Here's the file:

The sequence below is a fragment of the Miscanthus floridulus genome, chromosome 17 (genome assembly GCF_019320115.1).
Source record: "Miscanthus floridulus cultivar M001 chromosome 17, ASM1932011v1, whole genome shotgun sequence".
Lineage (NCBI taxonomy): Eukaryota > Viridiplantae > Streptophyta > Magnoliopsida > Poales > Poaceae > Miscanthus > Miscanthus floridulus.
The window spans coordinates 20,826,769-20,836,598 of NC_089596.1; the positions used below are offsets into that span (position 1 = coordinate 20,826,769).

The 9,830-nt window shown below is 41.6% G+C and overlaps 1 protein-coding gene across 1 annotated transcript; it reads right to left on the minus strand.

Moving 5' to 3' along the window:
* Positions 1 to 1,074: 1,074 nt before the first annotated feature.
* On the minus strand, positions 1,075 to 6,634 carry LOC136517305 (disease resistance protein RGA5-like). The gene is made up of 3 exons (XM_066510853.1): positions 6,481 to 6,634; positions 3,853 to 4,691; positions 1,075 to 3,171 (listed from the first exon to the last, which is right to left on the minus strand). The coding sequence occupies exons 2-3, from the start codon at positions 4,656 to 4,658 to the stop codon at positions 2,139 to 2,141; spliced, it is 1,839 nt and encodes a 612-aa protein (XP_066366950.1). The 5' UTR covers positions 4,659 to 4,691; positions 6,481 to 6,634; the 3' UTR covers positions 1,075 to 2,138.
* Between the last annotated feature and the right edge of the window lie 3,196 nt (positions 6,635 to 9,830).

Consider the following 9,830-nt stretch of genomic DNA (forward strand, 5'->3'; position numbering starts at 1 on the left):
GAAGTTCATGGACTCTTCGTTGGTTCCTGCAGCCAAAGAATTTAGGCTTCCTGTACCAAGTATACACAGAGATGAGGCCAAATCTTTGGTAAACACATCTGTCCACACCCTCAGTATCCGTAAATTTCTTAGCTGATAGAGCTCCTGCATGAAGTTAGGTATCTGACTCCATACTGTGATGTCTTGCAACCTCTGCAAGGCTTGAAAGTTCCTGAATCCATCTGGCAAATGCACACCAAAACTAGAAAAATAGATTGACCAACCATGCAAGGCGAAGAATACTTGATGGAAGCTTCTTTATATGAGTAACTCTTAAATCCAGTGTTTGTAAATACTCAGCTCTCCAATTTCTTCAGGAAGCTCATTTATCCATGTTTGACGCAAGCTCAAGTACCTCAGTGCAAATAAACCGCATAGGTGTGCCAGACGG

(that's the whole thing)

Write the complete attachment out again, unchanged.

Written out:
The sequence below is a fragment of the Miscanthus floridulus genome, chromosome 17 (genome assembly GCF_019320115.1).
Source record: "Miscanthus floridulus cultivar M001 chromosome 17, ASM1932011v1, whole genome shotgun sequence".
Lineage (NCBI taxonomy): Eukaryota > Viridiplantae > Streptophyta > Magnoliopsida > Poales > Poaceae > Miscanthus > Miscanthus floridulus.
The window spans coordinates 20,826,769-20,836,598 of NC_089596.1; the positions used below are offsets into that span (position 1 = coordinate 20,826,769).

The 9,830-nt window shown below is 41.6% G+C and overlaps 1 protein-coding gene across 1 annotated transcript; it reads right to left on the minus strand.

Moving 5' to 3' along the window:
* Positions 1 to 1,074: 1,074 nt before the first annotated feature.
* On the minus strand, positions 1,075 to 6,634 carry LOC136517305 (disease resistance protein RGA5-like). The gene is made up of 3 exons (XM_066510853.1): positions 6,481 to 6,634; positions 3,853 to 4,691; positions 1,075 to 3,171 (listed from the first exon to the last, which is right to left on the minus strand). The coding sequence occupies exons 2-3, from the start codon at positions 4,656 to 4,658 to the stop codon at positions 2,139 to 2,141; spliced, it is 1,839 nt and encodes a 612-aa protein (XP_066366950.1). The 5' UTR covers positions 4,659 to 4,691; positions 6,481 to 6,634; the 3' UTR covers positions 1,075 to 2,138.
* Between the last annotated feature and the right edge of the window lie 3,196 nt (positions 6,635 to 9,830).

Consider the following 9,830-nt stretch of genomic DNA (forward strand, 5'->3'; position numbering starts at 1 on the left):
GAAGTTCATGGACTCTTCGTTGGTTCCTGCAGCCAAAGAATTTAGGCTTCCTGTACCAAGTATACACAGAGATGAGGCCAAATCTTTGGTAAACACATCTGTCCACACCCTCAGTATCCGTAAATTTCTTAGCTGATAGAGCTCCTGCATGAAGTTAGGTATCTGACTCCATACTGTGATGTCTTGCAACCTCTGCAAGGCTTGAAAGTTCCTGAATCCATCTGGCAAATGCACACCAAAACTAGAAAAATAGATTGACCAACCATGCAAGGCGAAGAATACTTGATGGAAGCTTCTTTATATGAGTAACTCTTAAATCCAGTGTTTGTAAATACTCAGCTCTCCAATTTCTTCAGGAAGCTCATTTATCCATGTTTGACGCAAGCTCAAGTACCTCAGTGCAAATAAACCGCATAGGTGTGCCAGACGG